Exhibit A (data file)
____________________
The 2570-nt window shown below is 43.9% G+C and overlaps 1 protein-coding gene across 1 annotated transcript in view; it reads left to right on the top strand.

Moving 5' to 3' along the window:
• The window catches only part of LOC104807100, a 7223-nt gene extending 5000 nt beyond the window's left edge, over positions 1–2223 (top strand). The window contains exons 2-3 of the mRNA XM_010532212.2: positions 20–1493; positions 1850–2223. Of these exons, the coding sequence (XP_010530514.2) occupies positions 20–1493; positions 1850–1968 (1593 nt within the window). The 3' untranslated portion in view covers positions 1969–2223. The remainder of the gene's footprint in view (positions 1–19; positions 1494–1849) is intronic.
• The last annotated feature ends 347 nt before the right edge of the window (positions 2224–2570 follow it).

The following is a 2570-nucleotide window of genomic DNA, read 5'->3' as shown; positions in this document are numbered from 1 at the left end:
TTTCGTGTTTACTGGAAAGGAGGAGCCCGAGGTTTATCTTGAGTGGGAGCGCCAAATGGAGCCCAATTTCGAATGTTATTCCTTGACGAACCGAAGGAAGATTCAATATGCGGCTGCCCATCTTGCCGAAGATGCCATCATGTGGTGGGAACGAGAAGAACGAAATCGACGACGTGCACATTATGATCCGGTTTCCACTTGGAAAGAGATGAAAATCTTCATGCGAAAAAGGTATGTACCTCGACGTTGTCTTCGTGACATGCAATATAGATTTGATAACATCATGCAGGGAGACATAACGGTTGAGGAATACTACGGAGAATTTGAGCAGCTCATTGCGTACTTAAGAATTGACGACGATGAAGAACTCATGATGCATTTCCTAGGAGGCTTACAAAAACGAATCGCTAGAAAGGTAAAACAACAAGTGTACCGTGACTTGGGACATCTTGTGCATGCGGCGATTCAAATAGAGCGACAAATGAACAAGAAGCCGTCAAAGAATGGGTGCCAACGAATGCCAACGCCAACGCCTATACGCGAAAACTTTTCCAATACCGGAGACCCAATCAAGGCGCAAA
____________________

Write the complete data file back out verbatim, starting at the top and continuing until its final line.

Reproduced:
The 2570-nt window shown below is 43.9% G+C and overlaps 1 protein-coding gene across 1 annotated transcript in view; it reads left to right on the top strand.

Moving 5' to 3' along the window:
• The window catches only part of LOC104807100, a 7223-nt gene extending 5000 nt beyond the window's left edge, over positions 1–2223 (top strand). The window contains exons 2-3 of the mRNA XM_010532212.2: positions 20–1493; positions 1850–2223. Of these exons, the coding sequence (XP_010530514.2) occupies positions 20–1493; positions 1850–1968 (1593 nt within the window). The 3' untranslated portion in view covers positions 1969–2223. The remainder of the gene's footprint in view (positions 1–19; positions 1494–1849) is intronic.
• The last annotated feature ends 347 nt before the right edge of the window (positions 2224–2570 follow it).

The following is a 2570-nucleotide window of genomic DNA, read 5'->3' as shown; positions in this document are numbered from 1 at the left end:
TTTCGTGTTTACTGGAAAGGAGGAGCCCGAGGTTTATCTTGAGTGGGAGCGCCAAATGGAGCCCAATTTCGAATGTTATTCCTTGACGAACCGAAGGAAGATTCAATATGCGGCTGCCCATCTTGCCGAAGATGCCATCATGTGGTGGGAACGAGAAGAACGAAATCGACGACGTGCACATTATGATCCGGTTTCCACTTGGAAAGAGATGAAAATCTTCATGCGAAAAAGGTATGTACCTCGACGTTGTCTTCGTGACATGCAATATAGATTTGATAACATCATGCAGGGAGACATAACGGTTGAGGAATACTACGGAGAATTTGAGCAGCTCATTGCGTACTTAAGAATTGACGACGATGAAGAACTCATGATGCATTTCCTAGGAGGCTTACAAAAACGAATCGCTAGAAAGGTAAAACAACAAGTGTACCGTGACTTGGGACATCTTGTGCATGCGGCGATTCAAATAGAGCGACAAATGAACAAGAAGCCGTCAAAGAATGGGTGCCAACGAATGCCAACGCCAACGCCTATACGCGAAAACTTTTCCAATACCGGAGACCCAATCAAGGCGCAAA